Achieving chain transparency, farm-to-table in fast casual
Consumer preferences for healthy, nutritious food continue to drive trends in the food industry. The farm-to-table concept, which involves reducing the distance food travels before it arrives at the consumer's table, is an old but still relevant concept. Farm-to-table sources food through as few intermediaries as possible and uses ingredients in their freshest state.
Not only are consumers thrilled to have same-day harvests on their plates, they are increasingly drawn to brands that demonstrate sustainability and supply chain transparency. This presents several opportunities for food businesses.
One way the food industry has responded is by embracing hyper-local sourcing which, for two consecutive years, has been identified as the top culinary concept in the yearly What's Hot Culinary Forecast survey conducted by the National Restaurant Association. A combined number of 2,000 culinary professionals identified hyper-local foods and locally-sourced produce, meat and seafood as the big hits of 2017 and 2018.
Restaurants, in particular, have adopted specific strategies to make good on their promises of farm-to-table. These include:
Chefs take a look at the daily harvest of local farmers, and their findings inspire the menu. This often requires building relationships with farmers to stay in the loop during the harvest seasons.
To avoid imbalances in produce supply, a regular challenge with local sourcing, restaurants have turned to hydroponics for growing some of their major ingredients, especially vegetables. Hydroponics is the method of growing plants without soil by submerging plant roots in nutrient-rich water.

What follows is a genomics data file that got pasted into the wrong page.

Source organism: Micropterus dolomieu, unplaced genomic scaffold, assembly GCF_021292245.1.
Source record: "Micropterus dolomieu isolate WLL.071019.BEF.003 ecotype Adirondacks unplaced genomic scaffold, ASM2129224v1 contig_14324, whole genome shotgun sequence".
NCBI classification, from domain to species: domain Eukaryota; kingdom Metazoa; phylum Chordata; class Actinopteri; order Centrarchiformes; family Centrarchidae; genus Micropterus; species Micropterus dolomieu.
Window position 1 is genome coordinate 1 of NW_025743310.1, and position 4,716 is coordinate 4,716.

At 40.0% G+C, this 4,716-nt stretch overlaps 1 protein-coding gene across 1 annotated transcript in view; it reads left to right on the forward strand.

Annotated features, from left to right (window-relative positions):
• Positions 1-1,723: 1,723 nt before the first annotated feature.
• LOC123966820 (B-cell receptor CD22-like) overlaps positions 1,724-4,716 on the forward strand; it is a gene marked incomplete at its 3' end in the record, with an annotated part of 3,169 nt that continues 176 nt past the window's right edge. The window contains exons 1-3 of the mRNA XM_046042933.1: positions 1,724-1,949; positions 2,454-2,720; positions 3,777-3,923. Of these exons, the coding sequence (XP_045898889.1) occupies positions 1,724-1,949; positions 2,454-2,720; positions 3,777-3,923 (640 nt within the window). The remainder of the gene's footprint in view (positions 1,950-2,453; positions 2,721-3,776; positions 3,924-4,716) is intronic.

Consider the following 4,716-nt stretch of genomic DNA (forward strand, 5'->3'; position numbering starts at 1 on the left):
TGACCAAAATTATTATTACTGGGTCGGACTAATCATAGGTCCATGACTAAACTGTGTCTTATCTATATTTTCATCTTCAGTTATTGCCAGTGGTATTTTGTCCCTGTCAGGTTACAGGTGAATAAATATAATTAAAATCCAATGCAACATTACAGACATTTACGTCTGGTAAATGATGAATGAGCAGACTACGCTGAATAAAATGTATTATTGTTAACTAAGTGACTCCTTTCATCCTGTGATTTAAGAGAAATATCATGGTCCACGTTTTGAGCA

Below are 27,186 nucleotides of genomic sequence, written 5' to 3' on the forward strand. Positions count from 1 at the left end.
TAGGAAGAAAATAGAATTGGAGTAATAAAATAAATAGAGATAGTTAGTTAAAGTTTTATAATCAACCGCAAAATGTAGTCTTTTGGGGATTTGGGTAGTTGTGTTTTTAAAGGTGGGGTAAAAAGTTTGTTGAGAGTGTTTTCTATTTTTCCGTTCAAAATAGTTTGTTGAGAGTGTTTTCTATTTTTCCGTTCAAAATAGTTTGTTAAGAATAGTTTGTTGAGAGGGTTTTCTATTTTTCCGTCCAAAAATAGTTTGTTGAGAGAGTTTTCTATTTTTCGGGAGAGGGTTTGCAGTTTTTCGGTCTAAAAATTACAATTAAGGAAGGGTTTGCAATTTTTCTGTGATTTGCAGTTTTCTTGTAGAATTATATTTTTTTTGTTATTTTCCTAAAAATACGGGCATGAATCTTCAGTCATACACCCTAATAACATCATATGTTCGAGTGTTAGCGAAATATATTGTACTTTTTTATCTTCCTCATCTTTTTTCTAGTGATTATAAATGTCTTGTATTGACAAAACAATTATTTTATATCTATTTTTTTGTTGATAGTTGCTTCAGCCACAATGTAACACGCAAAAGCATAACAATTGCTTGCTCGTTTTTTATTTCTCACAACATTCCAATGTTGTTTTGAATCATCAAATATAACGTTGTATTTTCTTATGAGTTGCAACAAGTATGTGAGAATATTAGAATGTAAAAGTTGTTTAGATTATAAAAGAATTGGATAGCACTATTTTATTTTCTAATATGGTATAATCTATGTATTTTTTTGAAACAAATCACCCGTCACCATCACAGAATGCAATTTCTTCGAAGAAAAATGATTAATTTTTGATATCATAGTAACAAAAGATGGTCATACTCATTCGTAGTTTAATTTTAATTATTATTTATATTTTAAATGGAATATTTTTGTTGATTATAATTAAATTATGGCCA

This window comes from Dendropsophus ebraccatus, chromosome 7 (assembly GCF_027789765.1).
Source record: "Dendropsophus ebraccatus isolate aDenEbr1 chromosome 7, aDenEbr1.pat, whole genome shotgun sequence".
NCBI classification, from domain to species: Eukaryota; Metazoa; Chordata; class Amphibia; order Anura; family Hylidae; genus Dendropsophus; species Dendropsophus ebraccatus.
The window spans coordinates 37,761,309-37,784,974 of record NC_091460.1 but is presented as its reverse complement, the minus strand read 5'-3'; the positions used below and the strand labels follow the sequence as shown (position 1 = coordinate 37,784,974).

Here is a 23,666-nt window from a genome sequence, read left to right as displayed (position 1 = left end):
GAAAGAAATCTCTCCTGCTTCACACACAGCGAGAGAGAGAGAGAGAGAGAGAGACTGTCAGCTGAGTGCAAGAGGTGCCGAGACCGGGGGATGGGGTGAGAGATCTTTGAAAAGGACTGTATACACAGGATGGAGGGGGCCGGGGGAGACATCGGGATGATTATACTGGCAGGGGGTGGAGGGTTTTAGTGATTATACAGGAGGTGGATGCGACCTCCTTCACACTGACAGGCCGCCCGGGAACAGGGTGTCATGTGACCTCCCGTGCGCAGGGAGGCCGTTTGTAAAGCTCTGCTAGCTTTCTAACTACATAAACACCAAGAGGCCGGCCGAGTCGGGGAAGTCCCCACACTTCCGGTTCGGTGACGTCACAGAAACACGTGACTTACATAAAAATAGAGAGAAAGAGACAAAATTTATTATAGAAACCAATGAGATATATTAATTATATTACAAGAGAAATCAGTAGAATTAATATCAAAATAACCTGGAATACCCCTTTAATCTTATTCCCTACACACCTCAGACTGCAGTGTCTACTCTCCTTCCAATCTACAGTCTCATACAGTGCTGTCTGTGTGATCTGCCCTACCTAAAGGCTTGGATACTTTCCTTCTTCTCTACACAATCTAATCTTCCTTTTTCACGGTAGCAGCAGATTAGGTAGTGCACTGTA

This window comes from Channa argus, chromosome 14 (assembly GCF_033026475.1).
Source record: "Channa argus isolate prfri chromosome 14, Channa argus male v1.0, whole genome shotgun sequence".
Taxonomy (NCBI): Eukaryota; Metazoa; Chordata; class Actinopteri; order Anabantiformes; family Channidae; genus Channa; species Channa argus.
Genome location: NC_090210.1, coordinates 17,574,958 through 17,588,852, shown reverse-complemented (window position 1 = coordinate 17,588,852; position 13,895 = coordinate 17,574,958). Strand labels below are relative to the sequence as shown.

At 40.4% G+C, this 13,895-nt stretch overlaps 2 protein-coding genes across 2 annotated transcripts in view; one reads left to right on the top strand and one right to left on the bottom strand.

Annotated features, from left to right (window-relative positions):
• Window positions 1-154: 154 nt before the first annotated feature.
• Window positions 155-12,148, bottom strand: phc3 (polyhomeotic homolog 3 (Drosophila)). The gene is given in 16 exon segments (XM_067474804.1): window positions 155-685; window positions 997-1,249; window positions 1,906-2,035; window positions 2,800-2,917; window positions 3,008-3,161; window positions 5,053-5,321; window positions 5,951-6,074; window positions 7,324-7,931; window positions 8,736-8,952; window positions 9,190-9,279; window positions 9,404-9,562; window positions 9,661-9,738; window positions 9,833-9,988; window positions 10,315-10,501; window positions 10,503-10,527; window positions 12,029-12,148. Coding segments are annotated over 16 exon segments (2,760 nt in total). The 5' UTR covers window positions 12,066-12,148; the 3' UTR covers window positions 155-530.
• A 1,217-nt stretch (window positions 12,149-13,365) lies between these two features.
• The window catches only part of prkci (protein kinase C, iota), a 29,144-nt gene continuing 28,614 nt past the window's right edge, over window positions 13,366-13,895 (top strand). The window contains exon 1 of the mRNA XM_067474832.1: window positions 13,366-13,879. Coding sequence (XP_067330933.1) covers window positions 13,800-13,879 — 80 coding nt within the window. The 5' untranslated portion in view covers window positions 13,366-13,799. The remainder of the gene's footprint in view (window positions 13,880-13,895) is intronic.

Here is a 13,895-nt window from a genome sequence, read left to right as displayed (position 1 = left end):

An article in QSR Magazine, The Next Big Sourcing Frontier, beamed the spotlight on Tender Greens, the Los Angeles-based fast casual, which grows its own butter lettuce hydroponically in a downtown warehouse. These fresh offerings are reported to be popular among their customers.
Safety is still paramount
Despite the popularity of locally-sourced foods, however, food safety remains a challenge. As pointed out in a Harvard Business School article, Food Safety Economics: The Cost of a Sick Customer, a shorter supply chain is not always easier to manage. Maintaining the supply of fresh produce requires sourcing from more suppliers, and this could further fragment the chain.
Sourcing safe food means ensuring that local suppliers maintain safety standards and use appropriate testing methods. By collaborating with local farmers and suppliers as well as organizing regular safety training on industry best practices, food businesses can reduce food safety incidents.
While implementing the farm to table concept can help a business win consumers over, it is important to invest in technology that makes it easier to produce, track and deliver safe, nutritious foods.
Cover photo: iStock